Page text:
The news of NIST and their SHA-3 algorithm competition and a recent lunch and learn at Denim Group reminded me of the Cryptographic lectures I gave at UTSA. One of the hardest concepts my students had grasping was secure cryptographic hash functions, partially because of the number theory, but also in differentiating between the three properties of a secure hash function: collision resistance, preimage resistance, and second preimage resistance.
Preimage resistance: Given a hash value h, it should be hard to find any message m such that h = hash(k, m).
This is the most usual property developers think of when they think of a cryptographic hash function. Unlike an encryption, there should be no “dehashing” function. A good preimage resistant function should be “hard” to invert. An example of a hash function that is not preimage resistant is h = hash(k, m) = m mod 2k. For cryptographic hash functions, “hard” is, for a hash function with a range of size 2k, it should take the adversary 2k/2 or 2k-1 attempts before he or she finds the solution. Since this is very easy to invert, for any value h, a message of m can be found (basically, every message of the form h + x * 2k, where x is an integer.
Collision resistance: Given two messages m1 and m2, it should be “hard” to find a hash such that hash(k, m1) = hash(k, m2), where k is the hash key.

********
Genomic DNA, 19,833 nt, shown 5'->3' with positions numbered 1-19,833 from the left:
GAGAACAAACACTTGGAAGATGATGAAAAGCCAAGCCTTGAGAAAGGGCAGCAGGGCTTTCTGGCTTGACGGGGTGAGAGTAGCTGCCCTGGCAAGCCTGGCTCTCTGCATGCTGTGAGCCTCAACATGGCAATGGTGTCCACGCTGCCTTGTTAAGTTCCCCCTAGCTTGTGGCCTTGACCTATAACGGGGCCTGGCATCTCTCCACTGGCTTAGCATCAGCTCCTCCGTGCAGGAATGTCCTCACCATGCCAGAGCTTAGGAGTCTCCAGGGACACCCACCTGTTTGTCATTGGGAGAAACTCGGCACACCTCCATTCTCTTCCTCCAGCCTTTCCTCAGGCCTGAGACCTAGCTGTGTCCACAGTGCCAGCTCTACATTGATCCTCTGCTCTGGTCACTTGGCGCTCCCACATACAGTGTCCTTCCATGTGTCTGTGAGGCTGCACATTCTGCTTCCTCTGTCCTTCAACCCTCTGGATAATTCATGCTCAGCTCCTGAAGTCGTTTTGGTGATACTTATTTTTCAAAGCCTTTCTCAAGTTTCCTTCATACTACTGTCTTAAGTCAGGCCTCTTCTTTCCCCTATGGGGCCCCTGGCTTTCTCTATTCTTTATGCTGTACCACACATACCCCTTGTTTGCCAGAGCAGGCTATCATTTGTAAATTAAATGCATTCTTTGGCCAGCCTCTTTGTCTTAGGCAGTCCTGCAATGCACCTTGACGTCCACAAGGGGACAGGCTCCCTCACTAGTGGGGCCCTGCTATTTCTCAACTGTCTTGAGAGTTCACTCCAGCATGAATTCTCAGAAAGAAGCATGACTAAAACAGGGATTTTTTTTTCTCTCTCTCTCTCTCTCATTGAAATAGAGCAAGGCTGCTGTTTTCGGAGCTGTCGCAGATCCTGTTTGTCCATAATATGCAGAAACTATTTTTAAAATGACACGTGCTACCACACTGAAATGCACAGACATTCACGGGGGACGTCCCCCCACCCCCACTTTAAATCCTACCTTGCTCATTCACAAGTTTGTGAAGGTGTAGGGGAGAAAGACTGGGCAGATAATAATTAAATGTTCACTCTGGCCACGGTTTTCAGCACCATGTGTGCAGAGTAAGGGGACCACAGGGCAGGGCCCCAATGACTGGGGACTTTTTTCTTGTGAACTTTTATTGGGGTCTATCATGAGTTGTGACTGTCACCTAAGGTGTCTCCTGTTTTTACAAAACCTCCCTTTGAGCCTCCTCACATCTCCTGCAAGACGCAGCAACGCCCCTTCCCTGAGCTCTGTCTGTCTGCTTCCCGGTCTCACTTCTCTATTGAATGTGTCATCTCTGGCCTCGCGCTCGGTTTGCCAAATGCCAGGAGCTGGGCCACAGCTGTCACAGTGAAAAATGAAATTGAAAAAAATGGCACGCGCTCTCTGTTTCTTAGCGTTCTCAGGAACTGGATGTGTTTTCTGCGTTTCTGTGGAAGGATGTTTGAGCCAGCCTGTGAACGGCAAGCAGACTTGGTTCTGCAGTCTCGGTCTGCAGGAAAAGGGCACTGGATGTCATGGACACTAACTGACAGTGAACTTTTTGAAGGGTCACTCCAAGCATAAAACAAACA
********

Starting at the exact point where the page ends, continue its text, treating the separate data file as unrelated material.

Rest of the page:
What this says is that given complete control over picking any messages you want, it should be “hard” to find two of them such that have the same hash value the same hash. An example of a hash function that is not collision resistant is hash(k, m) = 4, since all hashes result in 4, making it 100% likely that two messages will have the same hash. This is the hardest standard for a hash function to attain; collision resistant hash functions are in fact a superset of second preimage resistant ones (if you’ve found a second preimage of a hash function, you have necessarily found a collision).
Second preimage resistance: Given a message m1, it should be hard to find a different message m2 such that hash(k, m1) = hash(k, m2).
This is the toughest of the three for students in cryptography to get their head around. On the surface this seems to be an easier version of collision resistance, because it seems that we have extra information to use. We only need one more message rather than two. In actuality, this is the birthday paradox in action—second preimage resistance is actually a much stronger property than collision resistance.
Of course, it’s important to reiterate that hashes are “digests”, and not “encryption” algorithms. Encryption is a two-way operation. That is, given a message m, an encryption algorithm enc and its corresponding decryption algorithm dec, dec(enc(m)) = m. Hash functions are different—there is (ideally) no way to “decrypt” a hashed message, per preimage resistance. Because of this, it is common to say that hash functions are one-way operations.